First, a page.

The low area probing detector as a countermeasure against invasive attacks

Michael Weiner, Salvador Manich, Rosa Rodríguez-Montañés, Georg Sigl

Research output: Contribution to journalArticlepeer-review

33 Scopus citations


— Microprobing allows intercepting data from on-chip wires as well as injecting faults into data or control lines. This makes it a commonly used attack technique against security-related semiconductors, such as smart card controllers. We present the low area probing detector (LAPD) as an efficient approach to detect microprobing. It compares delay differences between symmetric lines such as bus lines to detect timing asymmetries introduced by the capacitive load of a probe. Compared with state-of-the-art microprobing countermeasures from industry, such as shields or bus encryption, the area overhead is minimal and no delays are introduced; in contrast to probing detection schemes from academia, such as the probe attempt detector, no analog circuitry is needed. We show the Monte Carlo simulation results of mismatch variations as well as process, voltage, and temperature corners on a 65-nm technology and present a simple reliability optimization. Eventually, we show that the detection of state-of-the-art commercial microprobes is possible even under extreme conditions and the margin with respect to false positives is sufficient.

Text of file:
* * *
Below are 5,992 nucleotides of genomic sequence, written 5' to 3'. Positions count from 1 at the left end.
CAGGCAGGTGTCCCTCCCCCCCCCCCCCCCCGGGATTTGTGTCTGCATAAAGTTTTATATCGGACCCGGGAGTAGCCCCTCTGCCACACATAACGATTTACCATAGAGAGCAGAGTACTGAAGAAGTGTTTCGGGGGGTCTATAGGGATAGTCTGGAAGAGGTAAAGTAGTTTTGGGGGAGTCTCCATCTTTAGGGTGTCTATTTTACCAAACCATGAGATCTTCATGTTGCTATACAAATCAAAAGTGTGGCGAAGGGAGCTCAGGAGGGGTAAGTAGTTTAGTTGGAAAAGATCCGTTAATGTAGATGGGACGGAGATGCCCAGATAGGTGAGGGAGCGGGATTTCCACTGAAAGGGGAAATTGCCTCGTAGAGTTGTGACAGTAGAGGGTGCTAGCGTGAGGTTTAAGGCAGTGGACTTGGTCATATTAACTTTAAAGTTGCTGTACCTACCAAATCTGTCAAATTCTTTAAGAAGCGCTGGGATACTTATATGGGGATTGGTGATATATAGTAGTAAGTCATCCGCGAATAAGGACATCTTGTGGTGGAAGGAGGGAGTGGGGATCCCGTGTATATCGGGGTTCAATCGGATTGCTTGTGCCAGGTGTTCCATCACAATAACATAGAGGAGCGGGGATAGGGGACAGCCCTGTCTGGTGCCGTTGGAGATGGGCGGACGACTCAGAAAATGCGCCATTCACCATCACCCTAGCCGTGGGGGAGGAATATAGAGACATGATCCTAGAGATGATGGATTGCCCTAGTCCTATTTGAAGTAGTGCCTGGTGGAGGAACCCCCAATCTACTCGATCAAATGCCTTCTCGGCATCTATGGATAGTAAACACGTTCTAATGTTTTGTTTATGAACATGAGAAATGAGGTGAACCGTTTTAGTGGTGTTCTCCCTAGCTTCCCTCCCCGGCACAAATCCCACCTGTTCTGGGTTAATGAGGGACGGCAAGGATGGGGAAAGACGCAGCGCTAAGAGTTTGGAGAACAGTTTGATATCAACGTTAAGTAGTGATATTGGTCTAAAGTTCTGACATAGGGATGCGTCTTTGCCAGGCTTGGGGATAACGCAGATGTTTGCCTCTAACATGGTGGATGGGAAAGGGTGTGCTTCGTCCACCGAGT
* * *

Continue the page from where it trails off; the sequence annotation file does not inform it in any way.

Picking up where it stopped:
Original languageEnglish
Article number8097013
Pages (from-to)392-403
Number of pages12
JournalIEEE Transactions on Very Large Scale Integration (VLSI) Systems
Issue number2
StatePublished - Feb 2018


  • Data buses
  • Digital integrated circuits
  • Invasive attacks
  • Microprobing
  • Security
  • Smart cards


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